Google security team reveals years-long spyware attack on iPhone users

Google security team reveals years-long spyware attack on iPhone users
Digital sovereignty

Security researchers at Google have discovered a hacking operation which installed malware on the iPhones of “thousands of users a week,” over two and a half years, according to BBC News.

Cybersecurity experts are calling it the worst general security failure yet found on Apple devices, and some researchers have suggested it showed signs of a hacking effort by a nation-state. The vulnerability was discovered and patched earlier this year.

The malware installed ‘monitoring implants’ on the iPhones of users who visited a number of hacked websites. No further interaction was needed for the malware to breach the devices, and once installed, hackers were able to monitor contacts, location data, chat histories, images, messages, passwords, and other sensitive information. The implant was also able to access data from apps like Instagram, WhatsApp, Telegram, Gmail, and Hangouts.

“There was no target discrimination,” according to cybersecurity expert Ian Beer, a member of Google’s Project Zero security team. “Simply visiting the hacked site was enough for the exploit server to attack your device, and if it was successful, install a monitoring implant.”

Beer described the attack in a blog post Thursday. 

Project Zero has become controversial in the tech world—when the team’s white-hat hackers find vulnerabilities, they announce their findings to the public 90 days after reporting them to the company involved, regardless of whether the bug has been fixed, according to The Guardian.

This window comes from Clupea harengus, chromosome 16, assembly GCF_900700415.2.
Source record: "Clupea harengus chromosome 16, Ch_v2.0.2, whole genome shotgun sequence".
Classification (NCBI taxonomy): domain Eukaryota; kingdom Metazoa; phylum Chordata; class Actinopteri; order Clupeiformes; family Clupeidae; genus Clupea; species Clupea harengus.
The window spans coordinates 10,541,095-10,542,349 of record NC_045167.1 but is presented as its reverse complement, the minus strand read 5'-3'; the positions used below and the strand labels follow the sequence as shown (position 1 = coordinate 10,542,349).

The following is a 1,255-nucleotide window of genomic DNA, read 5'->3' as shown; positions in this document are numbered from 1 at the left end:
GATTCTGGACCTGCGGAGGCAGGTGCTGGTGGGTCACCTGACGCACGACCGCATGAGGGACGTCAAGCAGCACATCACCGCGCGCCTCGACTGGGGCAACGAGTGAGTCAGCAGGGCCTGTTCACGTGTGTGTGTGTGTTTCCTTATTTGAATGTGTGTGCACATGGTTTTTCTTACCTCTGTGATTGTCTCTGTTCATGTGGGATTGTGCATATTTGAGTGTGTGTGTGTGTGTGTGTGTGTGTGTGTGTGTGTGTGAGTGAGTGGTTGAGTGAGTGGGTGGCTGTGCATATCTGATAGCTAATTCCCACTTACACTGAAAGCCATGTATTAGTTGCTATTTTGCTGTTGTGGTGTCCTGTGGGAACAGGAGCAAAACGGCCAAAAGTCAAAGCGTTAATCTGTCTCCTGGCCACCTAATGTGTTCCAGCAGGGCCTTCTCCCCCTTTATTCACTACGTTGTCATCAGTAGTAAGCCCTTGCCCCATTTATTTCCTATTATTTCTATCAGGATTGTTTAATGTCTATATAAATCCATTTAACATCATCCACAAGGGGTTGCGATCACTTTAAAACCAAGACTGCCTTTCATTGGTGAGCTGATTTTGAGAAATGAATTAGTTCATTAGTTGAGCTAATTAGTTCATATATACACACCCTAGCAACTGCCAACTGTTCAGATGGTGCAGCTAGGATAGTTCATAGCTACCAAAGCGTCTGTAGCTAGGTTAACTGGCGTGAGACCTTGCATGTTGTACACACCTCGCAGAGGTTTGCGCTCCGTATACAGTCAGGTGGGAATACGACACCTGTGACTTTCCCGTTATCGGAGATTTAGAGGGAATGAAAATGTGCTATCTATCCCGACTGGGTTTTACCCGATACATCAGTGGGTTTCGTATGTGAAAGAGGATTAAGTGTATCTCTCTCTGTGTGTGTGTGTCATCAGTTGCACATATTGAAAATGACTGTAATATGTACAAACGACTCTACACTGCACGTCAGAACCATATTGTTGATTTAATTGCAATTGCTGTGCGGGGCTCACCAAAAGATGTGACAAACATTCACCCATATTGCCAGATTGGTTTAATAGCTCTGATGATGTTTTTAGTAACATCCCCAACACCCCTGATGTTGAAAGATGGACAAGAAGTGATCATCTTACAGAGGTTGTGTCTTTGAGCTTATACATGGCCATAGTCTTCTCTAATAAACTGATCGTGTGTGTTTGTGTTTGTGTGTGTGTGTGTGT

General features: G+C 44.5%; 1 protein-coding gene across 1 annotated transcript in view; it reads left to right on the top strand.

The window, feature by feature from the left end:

Apple was notified of the vulnerabilities in February, and released a patch within a week. At the time, they told users the update included “improved input validation” to fix “memory corruption” issues. 

The implant was not persistent, which meant a simple restart of the device could clear it from memory. But once their data was acquired, this may not have protected users, according to Beer. 

“Given the breadth of information stolen, the attackers may nevertheless be able to maintain persistent access to various accounts and services by using the stolen authentication tokens from the keychain, even after they lose access to the device.”

Current iPhone users should ensure that their software is updated to the most recent version. But Beer points out that for every hacking effort that gets discovered, there are many more that haven’t been uncovered. 

“All that users can do is be conscious of the fact that mass exploitation still exists and behave accordingly; treating their mobile devices as both integral to their modern lives, yet also as devices which when compromised, can upload their every action into a database to potentially be used against them.”

Photo by Olly Browning from Pixabay